Glenn Greenwald delivered a powerful speech last week at the Socialism 2012 conference about the growth and danger of the American surveillance state. This is a scary but important examination of the pervasiveness of the growing violations of our privacy and civil liberties by government and by corporations. The speech is long but well worth reading, as this kind of information will certainly not be found anywhere in the corporate media. If this doesn’t convince you we are descending (or have descended) into an intimidating police state, then you probably don’t want to know. – BPR Editor
How America’s Surveillance State Breeds Conformity and Fear
Once the government is able to monitor everything we do and say, we will be unable to fight back.
By Glenn Greenwald/ AlterNet/ July 4, 2012
Seal of Information Awareness Office, 2002-2003
Last year was my maiden trip to the Socialism 2012 world. I started off by standing up and saying — I was actually surprised by this, pleasantly surprised, because I didn’t know what to expect — how amazingly inspirational I actually found this conference to be. The energy of activism and the sophisticated level of the conversation and the commitment that people displayed and the diversity of the attendees, really is unlike any other conference. And so when I was asked back this year, I was super excited to come back and accept. Not only because of that, but also because the conference organizers asked if I could speak about challenging the Surveillance State.
The reason that I was so eager to come and do that is because I really think that this topic is central to all of the other activism that’s being discussed here this weekend.
The Surveillance State hovers over any attacks that meaningfully challenge state-appropriated power. It doesn’t just hover over it. It impedes it, it deters it and kills it. That’s its intent. It does that by design.
And so, understanding what the Surveillance State, how it operates — most importantly, figuring out how to challenge it and undermine it, and subvert it — really is, I think, an absolute prerequisite to any sort of meaningful activism, to developing strategies and tactics for how to challenge state and corporate power.
To begin this discussion, I want to begin with a little story that I think is illustrative and significant in lots of ways.
The story begins in the mid-1970s when there were scandals that were erupting, arising out of the Watergate investigation in the Nixon administration and/or scandals surrounding the fact that, as it turned out, the Nixon administration and various law enforcement officials in the federal government were misusing their eavesdropping powers. They were listening in on people who were political opponents, they were doing so purely out of political self-interest, having nothing to do with legal factors or the business of the nation, and this created a scandal, and unlike today, a scandal 40 years ago in the mid-1970s resulted in at least some relatively significant reactions.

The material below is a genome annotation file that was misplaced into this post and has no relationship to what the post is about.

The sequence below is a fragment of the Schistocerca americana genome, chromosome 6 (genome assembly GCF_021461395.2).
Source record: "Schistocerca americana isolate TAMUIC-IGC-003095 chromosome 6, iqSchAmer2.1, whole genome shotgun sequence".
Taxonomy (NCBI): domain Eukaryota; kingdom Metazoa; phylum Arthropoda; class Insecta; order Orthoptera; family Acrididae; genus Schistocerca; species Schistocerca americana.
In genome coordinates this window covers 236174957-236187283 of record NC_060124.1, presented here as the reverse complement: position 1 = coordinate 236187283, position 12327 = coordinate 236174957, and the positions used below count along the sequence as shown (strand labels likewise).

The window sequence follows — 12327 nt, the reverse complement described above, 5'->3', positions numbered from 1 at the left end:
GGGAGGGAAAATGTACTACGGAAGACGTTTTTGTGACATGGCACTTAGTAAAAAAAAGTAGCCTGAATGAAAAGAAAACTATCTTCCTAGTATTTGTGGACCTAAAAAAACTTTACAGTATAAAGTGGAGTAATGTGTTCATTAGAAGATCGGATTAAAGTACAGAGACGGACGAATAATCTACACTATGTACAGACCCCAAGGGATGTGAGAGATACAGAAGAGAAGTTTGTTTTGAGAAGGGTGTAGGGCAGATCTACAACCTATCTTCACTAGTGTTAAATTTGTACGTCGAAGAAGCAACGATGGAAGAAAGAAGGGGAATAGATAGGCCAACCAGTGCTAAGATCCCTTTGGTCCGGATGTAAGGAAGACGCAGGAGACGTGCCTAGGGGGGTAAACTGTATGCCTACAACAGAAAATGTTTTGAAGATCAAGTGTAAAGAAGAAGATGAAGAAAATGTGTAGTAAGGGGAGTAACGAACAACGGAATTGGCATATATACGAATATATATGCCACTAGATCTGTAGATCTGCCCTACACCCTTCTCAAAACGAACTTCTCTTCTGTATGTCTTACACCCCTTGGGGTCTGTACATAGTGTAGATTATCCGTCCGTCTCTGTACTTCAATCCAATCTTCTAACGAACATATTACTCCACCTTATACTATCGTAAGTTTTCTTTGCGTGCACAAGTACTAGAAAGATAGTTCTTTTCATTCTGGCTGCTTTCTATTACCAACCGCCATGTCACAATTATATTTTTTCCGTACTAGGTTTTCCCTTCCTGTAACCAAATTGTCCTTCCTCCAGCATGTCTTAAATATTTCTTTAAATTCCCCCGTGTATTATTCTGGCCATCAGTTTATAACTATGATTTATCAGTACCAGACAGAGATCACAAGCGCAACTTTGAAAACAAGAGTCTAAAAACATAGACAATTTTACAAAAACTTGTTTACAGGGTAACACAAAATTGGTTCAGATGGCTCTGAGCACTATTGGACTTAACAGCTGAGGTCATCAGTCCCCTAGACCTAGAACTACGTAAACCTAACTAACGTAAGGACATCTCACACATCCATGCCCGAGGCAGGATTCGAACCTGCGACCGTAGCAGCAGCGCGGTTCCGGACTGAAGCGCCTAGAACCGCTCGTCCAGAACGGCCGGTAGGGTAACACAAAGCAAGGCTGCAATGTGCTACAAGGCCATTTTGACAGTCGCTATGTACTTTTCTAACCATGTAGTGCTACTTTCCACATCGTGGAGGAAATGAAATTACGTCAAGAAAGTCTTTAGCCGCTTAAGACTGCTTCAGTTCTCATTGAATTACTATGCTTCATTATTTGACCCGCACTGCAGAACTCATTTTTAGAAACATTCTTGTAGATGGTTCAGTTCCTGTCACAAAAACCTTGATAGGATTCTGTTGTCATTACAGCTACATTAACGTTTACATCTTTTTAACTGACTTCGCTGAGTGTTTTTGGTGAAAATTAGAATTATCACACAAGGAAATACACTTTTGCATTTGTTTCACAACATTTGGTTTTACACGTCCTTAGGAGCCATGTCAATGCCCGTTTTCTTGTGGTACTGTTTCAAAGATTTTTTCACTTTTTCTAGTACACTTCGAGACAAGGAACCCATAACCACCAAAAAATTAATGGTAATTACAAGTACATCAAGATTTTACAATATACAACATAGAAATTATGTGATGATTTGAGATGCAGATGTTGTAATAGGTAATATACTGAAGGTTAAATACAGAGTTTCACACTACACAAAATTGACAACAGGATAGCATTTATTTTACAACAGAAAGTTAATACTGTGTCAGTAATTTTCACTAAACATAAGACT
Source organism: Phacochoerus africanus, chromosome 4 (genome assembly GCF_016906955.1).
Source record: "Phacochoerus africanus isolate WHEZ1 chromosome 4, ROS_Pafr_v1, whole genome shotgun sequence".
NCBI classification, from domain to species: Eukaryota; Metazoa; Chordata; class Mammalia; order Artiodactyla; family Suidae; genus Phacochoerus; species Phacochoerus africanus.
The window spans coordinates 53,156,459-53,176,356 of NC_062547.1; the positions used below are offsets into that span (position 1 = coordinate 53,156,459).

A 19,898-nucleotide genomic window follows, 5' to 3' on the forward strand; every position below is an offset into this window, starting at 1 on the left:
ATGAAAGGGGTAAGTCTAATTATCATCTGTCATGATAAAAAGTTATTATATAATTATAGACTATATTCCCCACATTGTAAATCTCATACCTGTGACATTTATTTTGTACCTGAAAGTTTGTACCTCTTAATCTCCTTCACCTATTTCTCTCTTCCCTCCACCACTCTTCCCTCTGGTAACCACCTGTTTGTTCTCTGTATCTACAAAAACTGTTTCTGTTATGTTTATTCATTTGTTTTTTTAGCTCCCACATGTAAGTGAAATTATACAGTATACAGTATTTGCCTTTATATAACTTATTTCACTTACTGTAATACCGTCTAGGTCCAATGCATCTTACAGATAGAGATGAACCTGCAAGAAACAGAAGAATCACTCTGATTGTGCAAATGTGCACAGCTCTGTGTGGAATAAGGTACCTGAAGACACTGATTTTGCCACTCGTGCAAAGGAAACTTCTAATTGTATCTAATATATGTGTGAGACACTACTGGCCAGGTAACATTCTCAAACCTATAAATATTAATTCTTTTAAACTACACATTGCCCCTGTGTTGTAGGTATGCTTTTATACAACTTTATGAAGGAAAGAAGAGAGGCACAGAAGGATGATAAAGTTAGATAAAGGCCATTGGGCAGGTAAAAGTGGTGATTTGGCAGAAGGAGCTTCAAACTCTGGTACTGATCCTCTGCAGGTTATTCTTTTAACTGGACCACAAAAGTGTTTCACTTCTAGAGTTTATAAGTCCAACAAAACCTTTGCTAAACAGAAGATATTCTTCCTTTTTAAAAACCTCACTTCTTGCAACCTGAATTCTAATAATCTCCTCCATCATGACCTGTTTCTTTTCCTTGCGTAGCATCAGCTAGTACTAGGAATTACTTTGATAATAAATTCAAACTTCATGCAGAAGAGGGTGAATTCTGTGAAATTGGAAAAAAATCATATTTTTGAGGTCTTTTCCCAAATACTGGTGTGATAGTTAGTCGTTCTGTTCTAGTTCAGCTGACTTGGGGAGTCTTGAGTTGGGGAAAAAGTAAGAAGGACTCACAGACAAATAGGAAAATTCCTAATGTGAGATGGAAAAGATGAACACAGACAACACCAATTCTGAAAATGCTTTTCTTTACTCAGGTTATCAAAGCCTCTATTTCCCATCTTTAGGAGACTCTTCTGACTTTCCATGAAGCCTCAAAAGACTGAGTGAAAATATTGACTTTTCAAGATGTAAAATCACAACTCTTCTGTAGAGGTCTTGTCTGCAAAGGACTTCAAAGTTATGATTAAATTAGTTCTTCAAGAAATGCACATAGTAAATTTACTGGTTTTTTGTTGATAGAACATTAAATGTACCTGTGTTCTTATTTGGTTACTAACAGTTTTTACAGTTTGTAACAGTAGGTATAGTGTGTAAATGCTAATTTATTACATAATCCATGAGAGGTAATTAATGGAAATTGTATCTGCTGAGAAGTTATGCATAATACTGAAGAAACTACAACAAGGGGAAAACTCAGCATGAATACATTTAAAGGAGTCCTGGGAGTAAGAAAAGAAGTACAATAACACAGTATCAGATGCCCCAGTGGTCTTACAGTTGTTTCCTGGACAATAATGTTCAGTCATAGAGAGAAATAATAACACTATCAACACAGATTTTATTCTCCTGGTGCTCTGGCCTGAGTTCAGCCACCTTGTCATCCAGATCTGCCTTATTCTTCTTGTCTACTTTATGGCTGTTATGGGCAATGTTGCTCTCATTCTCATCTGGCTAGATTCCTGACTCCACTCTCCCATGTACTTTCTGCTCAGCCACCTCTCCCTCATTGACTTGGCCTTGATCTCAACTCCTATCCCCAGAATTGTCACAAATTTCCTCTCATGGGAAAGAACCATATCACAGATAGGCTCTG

In particular, a committee was formed in the Congress and the Senate, and it was headed by someone named Frank Church, who was a Democratic Party of the United States senator from Idaho who had been, in the Senate, at this time, for 20 years as one of the most widely regarded senators, and was chosen because of that. And he led this investigation into these eavesdropping abuses and tried to get into the scandal. One of the things that he discovered was that these eavesdropping abuses were radically more pervasive and egregious than anything that had been known at the start of the investigation.
It was by no means confined to the Nixon administration. In fact, it went all the way back to the 1920s, when the government first began developing the detective audio capability to eavesdrop on American citizens and heightened as the power heightened through the 1940s, when WWII would justify it; into the ’50s when the Cold War did, and the 1960s when the social unrest justified surveillance. What Senator Church found was that literally every single administration under both Democratic and Republican presidents had seriously abused this power.